A naturally occurring substance with a definite chemical composition is a mineral and they are not evenly distributed over space. Minerals are concentrated in a particular area or rock formations. A few of these minerals are found in areas, which are not easily accessible such as the Arctic ocean bed and Antarctica. Minerals are also formed in several types of geological environments, under varying conditions. They are created by natural processes without any human interference. They can be identified on the basis of their physical properties such as colour, density, hardness and chemical property such as solubility. All these and concepts related to these topics are discussed at length in Chapter 3 of CBSE Class 8 Geography. One of the best ways to revise the entire chapter is to browse through these CBSE Notes Class 8 Geography Chapter 3-Mineral and Power Resources that we have compiled in this article.
Students can just click on the PDF link provided below in this article, from where they can access the CBSE Notes Class 8 Geography Chapter 3-Mineral and Power Resources.
Types of Minerals
There are 3000 various types of Minerals and based on their composition, they can be classified into metallic and non-metallic minerals.
Metallic minerals contain metal in the raw form. Metals are hard substances that conduct heat and electricity and have a characteristic lustre or shine. Iron ore, bauxite, manganese ore are some examples. Metallic minerals may be ferrous or non-ferrous. Ferrous minerals like iron ore, manganese and chromites contain iron. A non-ferrous mineral does not contain iron but may contain some other metal such as gold, silver, copper or lead.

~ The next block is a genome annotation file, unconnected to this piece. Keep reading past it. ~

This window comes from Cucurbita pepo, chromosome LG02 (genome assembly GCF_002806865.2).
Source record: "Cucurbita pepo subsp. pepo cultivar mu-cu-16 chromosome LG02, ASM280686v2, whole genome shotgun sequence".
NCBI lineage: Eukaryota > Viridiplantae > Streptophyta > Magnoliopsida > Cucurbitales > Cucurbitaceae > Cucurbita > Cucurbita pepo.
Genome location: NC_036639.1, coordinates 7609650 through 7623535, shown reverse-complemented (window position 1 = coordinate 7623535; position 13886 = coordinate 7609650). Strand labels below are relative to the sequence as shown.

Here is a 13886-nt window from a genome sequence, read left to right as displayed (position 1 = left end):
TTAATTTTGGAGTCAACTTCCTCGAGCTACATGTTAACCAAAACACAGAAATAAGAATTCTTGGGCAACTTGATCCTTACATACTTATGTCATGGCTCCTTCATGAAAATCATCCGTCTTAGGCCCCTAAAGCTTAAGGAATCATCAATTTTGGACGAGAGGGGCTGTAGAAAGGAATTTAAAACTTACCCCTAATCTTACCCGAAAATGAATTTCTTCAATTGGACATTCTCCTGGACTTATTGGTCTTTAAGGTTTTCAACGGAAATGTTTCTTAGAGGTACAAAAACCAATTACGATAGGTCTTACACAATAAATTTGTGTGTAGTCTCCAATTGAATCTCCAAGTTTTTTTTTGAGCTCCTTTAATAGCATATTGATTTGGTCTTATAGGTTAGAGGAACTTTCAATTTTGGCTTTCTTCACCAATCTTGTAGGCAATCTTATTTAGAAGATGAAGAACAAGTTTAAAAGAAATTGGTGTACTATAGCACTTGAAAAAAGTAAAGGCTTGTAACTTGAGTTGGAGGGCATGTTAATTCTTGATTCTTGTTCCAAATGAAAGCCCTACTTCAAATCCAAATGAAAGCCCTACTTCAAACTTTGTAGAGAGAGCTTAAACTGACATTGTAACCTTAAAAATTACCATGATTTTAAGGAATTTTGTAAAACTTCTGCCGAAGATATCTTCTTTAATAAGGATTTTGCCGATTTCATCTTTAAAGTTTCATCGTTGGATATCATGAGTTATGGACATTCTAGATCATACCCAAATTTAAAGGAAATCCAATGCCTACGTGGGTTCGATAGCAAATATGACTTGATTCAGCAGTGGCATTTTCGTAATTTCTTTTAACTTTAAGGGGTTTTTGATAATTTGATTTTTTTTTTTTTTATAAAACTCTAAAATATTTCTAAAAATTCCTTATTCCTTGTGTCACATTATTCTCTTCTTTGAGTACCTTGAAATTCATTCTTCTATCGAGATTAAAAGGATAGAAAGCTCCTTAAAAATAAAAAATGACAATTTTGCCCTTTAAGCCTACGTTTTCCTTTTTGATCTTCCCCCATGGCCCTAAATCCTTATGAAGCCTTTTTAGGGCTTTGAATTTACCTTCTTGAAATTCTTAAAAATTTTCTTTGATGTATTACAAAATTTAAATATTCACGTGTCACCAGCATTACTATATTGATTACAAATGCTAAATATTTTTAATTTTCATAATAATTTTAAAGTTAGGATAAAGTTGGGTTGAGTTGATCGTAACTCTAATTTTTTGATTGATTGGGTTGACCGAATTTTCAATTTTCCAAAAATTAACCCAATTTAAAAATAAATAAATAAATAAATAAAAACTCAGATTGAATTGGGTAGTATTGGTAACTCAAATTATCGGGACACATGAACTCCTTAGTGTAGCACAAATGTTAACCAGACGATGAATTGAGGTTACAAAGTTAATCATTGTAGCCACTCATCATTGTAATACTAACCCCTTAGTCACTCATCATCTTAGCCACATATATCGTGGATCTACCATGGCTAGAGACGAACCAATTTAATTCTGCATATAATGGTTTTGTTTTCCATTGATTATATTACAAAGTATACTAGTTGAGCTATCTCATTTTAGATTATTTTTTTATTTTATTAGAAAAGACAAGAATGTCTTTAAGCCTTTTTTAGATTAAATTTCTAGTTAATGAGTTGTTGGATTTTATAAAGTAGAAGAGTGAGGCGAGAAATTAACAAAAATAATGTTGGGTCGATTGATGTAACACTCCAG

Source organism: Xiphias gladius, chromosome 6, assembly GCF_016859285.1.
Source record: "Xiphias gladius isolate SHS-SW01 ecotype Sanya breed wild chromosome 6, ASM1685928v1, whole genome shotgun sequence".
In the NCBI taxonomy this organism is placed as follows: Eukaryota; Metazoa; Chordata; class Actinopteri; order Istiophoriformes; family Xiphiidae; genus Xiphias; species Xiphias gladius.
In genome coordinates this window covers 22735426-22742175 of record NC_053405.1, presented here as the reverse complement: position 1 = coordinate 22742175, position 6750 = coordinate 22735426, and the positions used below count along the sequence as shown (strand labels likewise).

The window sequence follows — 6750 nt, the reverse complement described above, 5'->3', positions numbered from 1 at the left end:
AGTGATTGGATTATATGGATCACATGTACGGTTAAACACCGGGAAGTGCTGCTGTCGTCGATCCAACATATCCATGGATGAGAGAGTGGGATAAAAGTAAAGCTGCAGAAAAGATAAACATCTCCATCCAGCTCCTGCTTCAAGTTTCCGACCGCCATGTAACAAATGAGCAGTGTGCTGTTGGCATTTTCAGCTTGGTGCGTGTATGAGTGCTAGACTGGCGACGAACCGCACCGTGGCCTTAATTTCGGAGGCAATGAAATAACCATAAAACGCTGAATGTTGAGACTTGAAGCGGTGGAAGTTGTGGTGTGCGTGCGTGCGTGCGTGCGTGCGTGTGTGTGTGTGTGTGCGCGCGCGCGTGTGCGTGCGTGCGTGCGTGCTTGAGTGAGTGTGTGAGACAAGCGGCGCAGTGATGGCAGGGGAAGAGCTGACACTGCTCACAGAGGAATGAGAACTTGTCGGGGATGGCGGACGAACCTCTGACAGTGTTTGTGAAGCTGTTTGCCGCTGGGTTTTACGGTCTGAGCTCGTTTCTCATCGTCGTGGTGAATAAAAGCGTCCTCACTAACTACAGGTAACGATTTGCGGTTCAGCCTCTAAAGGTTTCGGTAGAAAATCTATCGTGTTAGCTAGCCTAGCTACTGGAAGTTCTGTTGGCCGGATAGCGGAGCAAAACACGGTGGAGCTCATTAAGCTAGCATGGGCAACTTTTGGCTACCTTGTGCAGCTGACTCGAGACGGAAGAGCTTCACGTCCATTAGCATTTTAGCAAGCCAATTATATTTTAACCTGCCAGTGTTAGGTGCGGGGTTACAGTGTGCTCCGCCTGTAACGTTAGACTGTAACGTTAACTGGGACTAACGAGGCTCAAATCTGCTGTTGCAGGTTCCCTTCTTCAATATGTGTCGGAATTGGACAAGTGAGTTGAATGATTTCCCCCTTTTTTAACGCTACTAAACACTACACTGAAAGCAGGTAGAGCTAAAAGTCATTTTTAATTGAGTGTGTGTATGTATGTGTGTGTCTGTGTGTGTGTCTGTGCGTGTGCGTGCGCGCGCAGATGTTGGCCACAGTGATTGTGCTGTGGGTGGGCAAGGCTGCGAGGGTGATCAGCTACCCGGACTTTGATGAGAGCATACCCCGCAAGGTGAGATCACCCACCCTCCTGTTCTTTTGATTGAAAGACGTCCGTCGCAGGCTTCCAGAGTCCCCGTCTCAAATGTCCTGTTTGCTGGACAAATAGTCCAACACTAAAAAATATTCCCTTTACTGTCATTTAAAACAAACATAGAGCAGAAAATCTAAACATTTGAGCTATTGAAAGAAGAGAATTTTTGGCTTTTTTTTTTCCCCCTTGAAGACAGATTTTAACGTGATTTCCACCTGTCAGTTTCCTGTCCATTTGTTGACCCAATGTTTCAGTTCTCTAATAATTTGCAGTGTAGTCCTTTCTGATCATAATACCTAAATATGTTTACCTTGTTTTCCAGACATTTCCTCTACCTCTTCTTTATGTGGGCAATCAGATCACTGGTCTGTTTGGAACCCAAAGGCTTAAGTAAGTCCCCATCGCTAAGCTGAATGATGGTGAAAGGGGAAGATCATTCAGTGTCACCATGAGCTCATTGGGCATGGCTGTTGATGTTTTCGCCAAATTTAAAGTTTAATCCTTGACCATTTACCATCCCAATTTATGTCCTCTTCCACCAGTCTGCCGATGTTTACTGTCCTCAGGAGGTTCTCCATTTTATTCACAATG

Non-metallic minerals do not contain metals. Limestone, mica and gypsum are examples of such minerals. The mineral fuels like coal and petroleum are also non-metallic minerals. Minerals can be extracted by mining, drilling or quarrying.
Mining is the process of extracting minerals from rocks buried under the earth’s surface. Meanwhile, in open-case mining, minerals that lie at shallow depths are extracted by removing the surface layer. At the same time, Shaft mining is the method in which deep bores, called shafts, are made to reach mineral deposits that lie at great depths. Also, drilling is the method used to bore deep wells so as to take out Petroleum and Natural gas that occur far below the earth’s surface. Finally, in the method known as quarrying, minerals that lie near the surface are just dug out.
Distribution of Minerals
|Types of Minerals||Rock Formations||Examples|
|Metallic minerals||Igneous and metamorphic rock formations||Iron-ore in north Sweden, copper and nickel deposits in Ontario, Canada; iron, nickel, chromites and platinum in South Africa are examples of minerals|
|Non-Metallic Minerals||Sedimentary rock formation||Limestone deposits of Caucasus region of France, manganese deposits of Georgia and Ukraine and phosphate beds of Algeria.
Mineral fuels such as coal and petroleum are also found in the sedimentary strata
- Large iron ore deposits-China & India
- World’s largest tin producer-China, Malaysia and Indonesia
- Production of lead, antimony and tungsten-China leads
- Deposits of manganese, bauxite, nickel, zinc and copper-Asia
- Leading producer of iron ore in the world– Europe
- Countries with large deposits of iron ore– Russia, Ukraine, Sweden and France
- Minerals deposits of copper, lead, zinc, manganese and nickel– Eastern Europe and European Russia
- Mineral deposits in North America are located in 3 zones– the Canadian region north of the Great Lakes, the Appalachian region and the mountain ranges of the west
- Iron ore, nickel, gold, uranium and copper– mined in the Canadian Shield Region
- Coal– Appalachian Region
- Vast deposits of copper, lead, zinc, gold and silver– in Western Cordilleras